Yes, you have it right. One beaker has the emulsion, the vAg electrode, and one end of a salt bridge in it. The salt bridge connects to a second beaker with some solution and the reference electrode. As I pointed out, the referece electrode mentioned above has a gel in it that helps act as a bridge by isolating the KCl solution in the reference electrode from the outside world. You do not want to use a solution with a halide in it for either the salt bridge to the emulsion or in the beaker with the reference electrode. A salt that will not affect the emulsion is needed. A saturated solution of potassium nitrate (KN03) would be a good choice here as you'll have both potassium and nitrate ions in the emulsion solution too. Get ACS or at least reagent grade so you know you have low halides - don't be temped with hydroponic KNO3!

    Quote Originally Posted by kb3lms View Post
    And is a pH meter better to use or more useful then a VOM/multimeter? I have use of several very good (Fluke) bench multimeters but do not have a pH meter to which I can connect an external probe. Have looked at used ones on the auction site but they almost never come with probes and new probes are quite expensive. The meters themselves are not too costly. However, I have thought about getting a better pH meter than what I have now.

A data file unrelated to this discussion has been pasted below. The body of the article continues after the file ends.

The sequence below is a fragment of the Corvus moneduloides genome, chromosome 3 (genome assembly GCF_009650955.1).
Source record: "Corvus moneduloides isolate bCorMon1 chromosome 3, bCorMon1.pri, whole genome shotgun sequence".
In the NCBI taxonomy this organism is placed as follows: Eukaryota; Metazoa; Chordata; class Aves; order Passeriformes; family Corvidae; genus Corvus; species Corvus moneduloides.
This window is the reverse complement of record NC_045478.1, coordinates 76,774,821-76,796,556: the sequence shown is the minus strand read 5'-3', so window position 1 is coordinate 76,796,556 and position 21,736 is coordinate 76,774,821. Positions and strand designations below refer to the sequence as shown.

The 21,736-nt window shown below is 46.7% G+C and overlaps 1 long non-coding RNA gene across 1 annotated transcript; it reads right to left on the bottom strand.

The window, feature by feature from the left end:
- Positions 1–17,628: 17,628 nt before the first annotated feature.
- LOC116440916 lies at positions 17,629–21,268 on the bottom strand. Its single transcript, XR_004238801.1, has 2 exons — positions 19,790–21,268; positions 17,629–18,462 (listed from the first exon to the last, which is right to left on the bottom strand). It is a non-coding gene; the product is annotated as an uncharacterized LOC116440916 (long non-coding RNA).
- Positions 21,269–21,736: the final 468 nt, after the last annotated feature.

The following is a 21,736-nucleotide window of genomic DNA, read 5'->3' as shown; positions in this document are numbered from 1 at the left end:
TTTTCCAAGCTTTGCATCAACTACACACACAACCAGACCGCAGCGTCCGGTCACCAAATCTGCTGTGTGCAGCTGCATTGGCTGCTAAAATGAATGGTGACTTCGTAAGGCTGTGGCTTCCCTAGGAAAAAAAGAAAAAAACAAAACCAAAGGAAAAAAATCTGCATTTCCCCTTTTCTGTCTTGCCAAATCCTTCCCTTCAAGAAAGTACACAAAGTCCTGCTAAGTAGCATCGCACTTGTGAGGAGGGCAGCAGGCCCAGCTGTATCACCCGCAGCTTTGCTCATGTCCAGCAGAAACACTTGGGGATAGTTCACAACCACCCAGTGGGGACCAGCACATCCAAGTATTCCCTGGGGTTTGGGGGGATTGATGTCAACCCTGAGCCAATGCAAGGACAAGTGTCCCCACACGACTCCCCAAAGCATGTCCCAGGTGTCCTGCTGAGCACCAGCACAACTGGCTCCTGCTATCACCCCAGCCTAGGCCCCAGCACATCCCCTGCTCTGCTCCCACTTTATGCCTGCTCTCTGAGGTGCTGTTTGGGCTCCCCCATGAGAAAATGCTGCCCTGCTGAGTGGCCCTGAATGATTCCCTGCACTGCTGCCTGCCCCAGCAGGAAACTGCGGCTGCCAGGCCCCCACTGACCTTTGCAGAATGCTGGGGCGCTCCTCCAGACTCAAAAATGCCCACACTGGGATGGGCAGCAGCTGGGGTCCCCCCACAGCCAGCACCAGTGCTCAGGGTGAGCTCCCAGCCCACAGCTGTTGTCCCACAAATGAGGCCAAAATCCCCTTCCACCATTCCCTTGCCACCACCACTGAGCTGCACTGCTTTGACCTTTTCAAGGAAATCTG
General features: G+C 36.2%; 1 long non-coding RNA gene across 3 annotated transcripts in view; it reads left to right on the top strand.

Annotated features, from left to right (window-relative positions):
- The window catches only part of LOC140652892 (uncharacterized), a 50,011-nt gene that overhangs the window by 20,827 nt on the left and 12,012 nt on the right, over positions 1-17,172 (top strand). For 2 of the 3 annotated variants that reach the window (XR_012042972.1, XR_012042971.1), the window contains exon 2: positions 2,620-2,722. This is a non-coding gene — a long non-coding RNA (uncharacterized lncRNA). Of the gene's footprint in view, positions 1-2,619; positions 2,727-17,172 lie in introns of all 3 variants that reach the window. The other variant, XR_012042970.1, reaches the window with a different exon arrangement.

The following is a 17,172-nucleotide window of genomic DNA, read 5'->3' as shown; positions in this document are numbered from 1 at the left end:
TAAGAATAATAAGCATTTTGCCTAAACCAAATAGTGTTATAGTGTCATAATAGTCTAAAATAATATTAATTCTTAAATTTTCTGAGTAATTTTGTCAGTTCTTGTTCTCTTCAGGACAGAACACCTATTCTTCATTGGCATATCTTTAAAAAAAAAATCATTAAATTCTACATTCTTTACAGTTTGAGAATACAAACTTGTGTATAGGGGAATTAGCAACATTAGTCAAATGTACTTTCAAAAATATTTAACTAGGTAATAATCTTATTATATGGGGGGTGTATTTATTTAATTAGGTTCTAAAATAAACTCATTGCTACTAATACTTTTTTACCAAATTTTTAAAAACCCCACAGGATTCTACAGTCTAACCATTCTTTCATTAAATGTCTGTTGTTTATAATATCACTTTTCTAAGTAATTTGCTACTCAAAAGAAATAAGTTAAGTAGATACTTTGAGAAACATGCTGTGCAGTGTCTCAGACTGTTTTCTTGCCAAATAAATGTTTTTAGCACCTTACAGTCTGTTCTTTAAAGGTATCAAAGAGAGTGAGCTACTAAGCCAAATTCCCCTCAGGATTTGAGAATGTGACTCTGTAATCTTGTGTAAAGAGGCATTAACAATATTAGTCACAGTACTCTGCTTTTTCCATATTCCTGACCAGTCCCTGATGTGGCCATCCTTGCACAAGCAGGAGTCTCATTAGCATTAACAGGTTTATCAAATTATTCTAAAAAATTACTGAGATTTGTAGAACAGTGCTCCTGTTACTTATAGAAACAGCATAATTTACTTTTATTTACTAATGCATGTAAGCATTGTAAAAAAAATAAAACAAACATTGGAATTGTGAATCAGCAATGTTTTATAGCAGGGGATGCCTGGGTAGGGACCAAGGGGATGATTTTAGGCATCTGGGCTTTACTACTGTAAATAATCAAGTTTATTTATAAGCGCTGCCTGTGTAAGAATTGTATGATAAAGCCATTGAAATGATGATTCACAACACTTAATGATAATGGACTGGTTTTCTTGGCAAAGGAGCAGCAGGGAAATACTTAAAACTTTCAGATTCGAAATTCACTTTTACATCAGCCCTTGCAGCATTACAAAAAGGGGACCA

For vAg, there is nothing wrong with using your bench VOM. It will work just fine - so you may not even want to use BNC connectors on your vAg electrode - use the same type as your VOM. I was going for BNC as I have a couple pH meters that I bought off ebay. Depending on the age of commercial reference electrodes (for pH meters), they typically have a "pin-tip" or a "barrel" type connection to the meter, not a BNC.

    I'm partial to Orion, Thermo, Mettler, or Beckman meters, as that's what I've used working in a chem lab and had good results with those brands. I found my meters by waiting along for ones that were tested and shown to at least turn on with the display working...

    The advantage with pH meters over VOMs is when you actually put a pH electrode on it - one with a built in reference electrode and even a temp sensor. The pH meter is set up so these will all just plug right in and it will read directly off the readout and it can even correct for temperature that way. When doing vAg, you merely need to measure volts (although temp has a effect too, be we've been ignoring it...)